Only if there is some universal sense of obligation that applies outside of individuals or societies, do you have any grounds whatsoever to attack the (theoretical) “rape and pillage my way to happiness” brand of meaning.

      • I just think it’s absurd for me to sit here and explain why rape and pillage would be undesirable actions in a godless universe and thus my pithy reply. That’s where arguments with theists break down. They ask you “why shouldn’t I rape and kill” if I’m not beholden to some celestial dictatorship?

        I assume you don’t rape and pillage. If not, why not? I’m sure “because my deity says it’s wrong” is way down the list, at least I hope it would be.

        I’ll concede the point that in godless universe, there appears to be no ultimate meaning. And while I may not necessarily be happy about that, the universe is the way it is whether we like it or not. Just because there is no ultimate meaning, that does not mean that our lives and the lives of others don’t have tremendous meaning, for us, the lives of our descendants, and in this moment.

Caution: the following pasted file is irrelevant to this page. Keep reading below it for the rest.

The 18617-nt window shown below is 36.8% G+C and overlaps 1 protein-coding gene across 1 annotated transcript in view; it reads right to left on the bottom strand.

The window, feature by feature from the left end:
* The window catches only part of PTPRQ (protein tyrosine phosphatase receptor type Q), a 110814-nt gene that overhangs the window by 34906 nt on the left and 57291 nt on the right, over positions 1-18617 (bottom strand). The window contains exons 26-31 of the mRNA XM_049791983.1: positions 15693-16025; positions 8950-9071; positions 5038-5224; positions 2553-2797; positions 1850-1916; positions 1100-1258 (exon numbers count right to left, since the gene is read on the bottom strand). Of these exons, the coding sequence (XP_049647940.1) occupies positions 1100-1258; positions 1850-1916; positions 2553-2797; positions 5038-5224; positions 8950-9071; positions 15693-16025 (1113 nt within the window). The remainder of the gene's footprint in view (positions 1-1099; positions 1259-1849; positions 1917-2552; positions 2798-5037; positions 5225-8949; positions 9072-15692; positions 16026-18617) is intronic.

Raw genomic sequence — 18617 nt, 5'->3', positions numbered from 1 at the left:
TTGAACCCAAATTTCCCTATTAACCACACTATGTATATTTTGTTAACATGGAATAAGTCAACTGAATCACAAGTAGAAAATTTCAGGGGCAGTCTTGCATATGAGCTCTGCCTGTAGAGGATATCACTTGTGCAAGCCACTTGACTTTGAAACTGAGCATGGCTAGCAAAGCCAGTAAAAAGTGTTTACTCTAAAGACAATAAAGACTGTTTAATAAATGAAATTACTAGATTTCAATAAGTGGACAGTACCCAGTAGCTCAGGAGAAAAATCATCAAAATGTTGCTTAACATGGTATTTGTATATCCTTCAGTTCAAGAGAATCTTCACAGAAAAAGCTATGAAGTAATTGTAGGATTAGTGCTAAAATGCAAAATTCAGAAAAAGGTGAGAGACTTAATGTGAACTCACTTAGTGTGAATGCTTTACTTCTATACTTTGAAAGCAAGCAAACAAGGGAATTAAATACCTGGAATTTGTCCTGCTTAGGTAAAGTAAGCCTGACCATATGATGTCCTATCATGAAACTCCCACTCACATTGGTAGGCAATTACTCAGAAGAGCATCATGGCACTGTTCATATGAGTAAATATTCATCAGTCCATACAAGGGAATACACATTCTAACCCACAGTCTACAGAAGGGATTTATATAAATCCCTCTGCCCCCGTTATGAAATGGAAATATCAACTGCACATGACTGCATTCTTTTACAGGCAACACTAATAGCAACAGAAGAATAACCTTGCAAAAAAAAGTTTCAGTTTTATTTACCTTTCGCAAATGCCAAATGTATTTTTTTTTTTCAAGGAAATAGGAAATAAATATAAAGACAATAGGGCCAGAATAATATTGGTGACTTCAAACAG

• Unfortunately your outrage at the question doesn’t do anything to offer a defense of your position.

        It’s not because my Deity “says it’s wrong”, it’s because my Deity created an ordered universe where good, bad, and meaning are infused into the universe, including you and I. This, on my view, is why you can’t help but argue for them, even though you have nothing to base such concepts on in your framework.

        In the reality I observe, it seems clear that there are just some things that are wrong, regardless of time, place, or person. Naturalism has little explanatory power to offer in explanation of such a reality, and so I look elsewhere.